A US drone strike intended to hit an Islamic State (IS) hideout in Afghanistan killed at least 30 civilians resting after a day’s labour in the fields, officials said yesterday.
The attack on Wednesday night also injured 40 people after accidentally targeting farmers and labourers who had just finished collecting pine nuts at mountainous Wazir Tangi in eastern Nangarhar province, three Afghan officials told Reuters.
“The workers had lit a bonfire and were sitting together when a drone targeted them,” tribal elder Malik Rahat Gul told Reuters by telephone from Wazir Tangi.
Afghanistan’s Defence Ministry and a senior US official in Kabul confirmed the drone strike, but did not share details of civilian casualties.
“US forces conducted a drone strike against Da’esh (IS) terrorists in Nangarhar,” said Colonel Sonny Leggett, a spokesman for US forces in Afghanistan. “We are aware of allegations of the death of non-combatants and are working with local officials to determine the facts.”
About 14,000 US troops are in Afghanistan, training and advising Afghan security forces and conducting counter-insurgency operations against IS and the Taliban movement.
Haidar Khan, who owns the pine nut fields, said about 150 workers were there for harvesting, with some still missing as well as the confirmed dead and injured.
A survivor of the drone strike said about 200 labourers were sleeping in five tents pitched near the farm when the attack happened.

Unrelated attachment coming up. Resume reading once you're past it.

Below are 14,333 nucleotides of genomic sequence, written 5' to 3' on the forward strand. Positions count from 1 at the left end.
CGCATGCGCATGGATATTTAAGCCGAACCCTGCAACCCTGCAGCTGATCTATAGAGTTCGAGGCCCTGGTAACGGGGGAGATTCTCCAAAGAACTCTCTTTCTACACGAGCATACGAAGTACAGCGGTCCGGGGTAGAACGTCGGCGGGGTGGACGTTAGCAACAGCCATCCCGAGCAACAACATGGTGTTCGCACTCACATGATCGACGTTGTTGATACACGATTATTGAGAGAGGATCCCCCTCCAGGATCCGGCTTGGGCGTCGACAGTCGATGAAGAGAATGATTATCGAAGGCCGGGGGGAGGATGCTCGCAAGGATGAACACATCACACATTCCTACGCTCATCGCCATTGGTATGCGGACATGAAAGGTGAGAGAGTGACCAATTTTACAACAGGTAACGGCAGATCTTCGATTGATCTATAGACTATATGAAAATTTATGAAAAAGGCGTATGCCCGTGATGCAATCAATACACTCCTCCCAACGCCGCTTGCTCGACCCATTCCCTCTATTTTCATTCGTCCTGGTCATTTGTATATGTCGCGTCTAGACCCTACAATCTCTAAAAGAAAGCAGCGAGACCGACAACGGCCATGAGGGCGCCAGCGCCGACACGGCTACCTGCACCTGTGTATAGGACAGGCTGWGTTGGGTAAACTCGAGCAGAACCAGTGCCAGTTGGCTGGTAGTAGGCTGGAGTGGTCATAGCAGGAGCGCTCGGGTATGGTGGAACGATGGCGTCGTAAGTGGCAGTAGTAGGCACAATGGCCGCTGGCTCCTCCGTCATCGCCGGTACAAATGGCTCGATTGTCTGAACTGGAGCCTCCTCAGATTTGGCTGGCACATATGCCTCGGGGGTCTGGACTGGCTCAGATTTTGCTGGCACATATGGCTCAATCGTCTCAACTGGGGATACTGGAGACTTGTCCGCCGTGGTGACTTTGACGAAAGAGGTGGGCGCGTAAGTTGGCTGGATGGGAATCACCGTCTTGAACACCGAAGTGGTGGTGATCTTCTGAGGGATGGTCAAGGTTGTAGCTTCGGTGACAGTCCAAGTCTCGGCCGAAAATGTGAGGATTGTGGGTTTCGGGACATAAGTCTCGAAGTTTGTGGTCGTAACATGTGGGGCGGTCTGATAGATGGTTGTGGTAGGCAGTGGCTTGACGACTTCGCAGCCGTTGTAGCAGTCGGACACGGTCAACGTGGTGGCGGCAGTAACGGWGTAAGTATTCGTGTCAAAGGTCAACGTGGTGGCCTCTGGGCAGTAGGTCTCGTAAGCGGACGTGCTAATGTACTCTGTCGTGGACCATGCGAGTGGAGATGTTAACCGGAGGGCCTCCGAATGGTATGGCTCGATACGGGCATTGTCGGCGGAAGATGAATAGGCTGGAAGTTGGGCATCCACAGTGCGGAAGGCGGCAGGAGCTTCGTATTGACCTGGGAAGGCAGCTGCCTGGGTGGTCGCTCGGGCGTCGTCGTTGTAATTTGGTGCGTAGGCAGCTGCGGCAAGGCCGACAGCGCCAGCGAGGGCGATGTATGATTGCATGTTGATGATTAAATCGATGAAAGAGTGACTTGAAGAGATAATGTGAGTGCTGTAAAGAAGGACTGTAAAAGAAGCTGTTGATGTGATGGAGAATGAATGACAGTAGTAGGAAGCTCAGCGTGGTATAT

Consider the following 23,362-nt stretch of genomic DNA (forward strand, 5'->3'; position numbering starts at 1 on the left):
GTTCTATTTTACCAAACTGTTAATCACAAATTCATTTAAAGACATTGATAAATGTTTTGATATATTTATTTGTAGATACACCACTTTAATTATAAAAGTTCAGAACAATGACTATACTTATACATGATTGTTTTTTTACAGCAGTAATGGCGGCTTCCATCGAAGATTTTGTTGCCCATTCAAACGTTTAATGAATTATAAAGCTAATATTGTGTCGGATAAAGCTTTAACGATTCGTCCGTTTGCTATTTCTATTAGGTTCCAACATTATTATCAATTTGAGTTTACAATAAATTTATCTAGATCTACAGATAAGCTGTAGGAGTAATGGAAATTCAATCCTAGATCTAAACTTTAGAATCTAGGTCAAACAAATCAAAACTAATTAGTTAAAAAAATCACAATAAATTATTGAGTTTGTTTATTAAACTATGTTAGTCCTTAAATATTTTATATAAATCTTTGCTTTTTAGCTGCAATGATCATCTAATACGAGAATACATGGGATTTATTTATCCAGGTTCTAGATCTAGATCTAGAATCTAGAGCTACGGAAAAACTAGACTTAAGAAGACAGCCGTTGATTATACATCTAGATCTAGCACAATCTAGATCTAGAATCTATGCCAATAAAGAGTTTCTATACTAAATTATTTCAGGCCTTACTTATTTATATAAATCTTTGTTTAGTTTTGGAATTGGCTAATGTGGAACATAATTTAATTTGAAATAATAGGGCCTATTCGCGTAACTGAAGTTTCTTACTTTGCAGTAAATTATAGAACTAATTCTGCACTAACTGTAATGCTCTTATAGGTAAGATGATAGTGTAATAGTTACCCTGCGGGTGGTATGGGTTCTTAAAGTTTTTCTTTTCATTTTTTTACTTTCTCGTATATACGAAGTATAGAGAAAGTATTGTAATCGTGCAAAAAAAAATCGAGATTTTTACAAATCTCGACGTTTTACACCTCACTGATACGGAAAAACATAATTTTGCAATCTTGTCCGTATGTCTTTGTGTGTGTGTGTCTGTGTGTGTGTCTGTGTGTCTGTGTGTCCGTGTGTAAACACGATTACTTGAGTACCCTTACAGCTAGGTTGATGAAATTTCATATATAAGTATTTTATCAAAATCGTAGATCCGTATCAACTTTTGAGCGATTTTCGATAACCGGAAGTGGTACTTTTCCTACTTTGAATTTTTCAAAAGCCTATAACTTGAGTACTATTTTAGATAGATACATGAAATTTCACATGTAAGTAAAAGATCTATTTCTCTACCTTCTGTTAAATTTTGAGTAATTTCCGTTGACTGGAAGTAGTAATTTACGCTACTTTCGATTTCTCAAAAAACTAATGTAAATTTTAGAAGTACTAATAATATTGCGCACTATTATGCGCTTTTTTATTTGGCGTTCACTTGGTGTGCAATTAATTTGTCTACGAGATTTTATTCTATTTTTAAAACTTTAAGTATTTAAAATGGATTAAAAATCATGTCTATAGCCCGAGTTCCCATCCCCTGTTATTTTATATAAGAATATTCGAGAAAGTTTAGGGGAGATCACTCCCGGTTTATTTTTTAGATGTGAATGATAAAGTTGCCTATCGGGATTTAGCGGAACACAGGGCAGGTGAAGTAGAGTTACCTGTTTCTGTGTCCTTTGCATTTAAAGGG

“Some of us managed to escape, some were injured but many were killed,” said Juma Gul, a resident of northeastern Kunar province who had travelled along with labourers to harvest and shell pine nuts this week.
Angered by the attack, some residents of Nangarhar province demanded an apology and monetary compensation from the US government.
“Such mistakes cannot be justified. American forces must realise (they) will never win the war by killing innocent civilians,” said Javed Mansur, a resident of Jalalabad city.
Jihadist IS fighters first appeared in Afghanistan in 2014 and have since made inroads in the east and north where they are battling the government, US forces and the Taliban.
The exact number of IS fighters is difficult to calculate because they frequently switch allegiances, but the US military estimates there are about 2,000.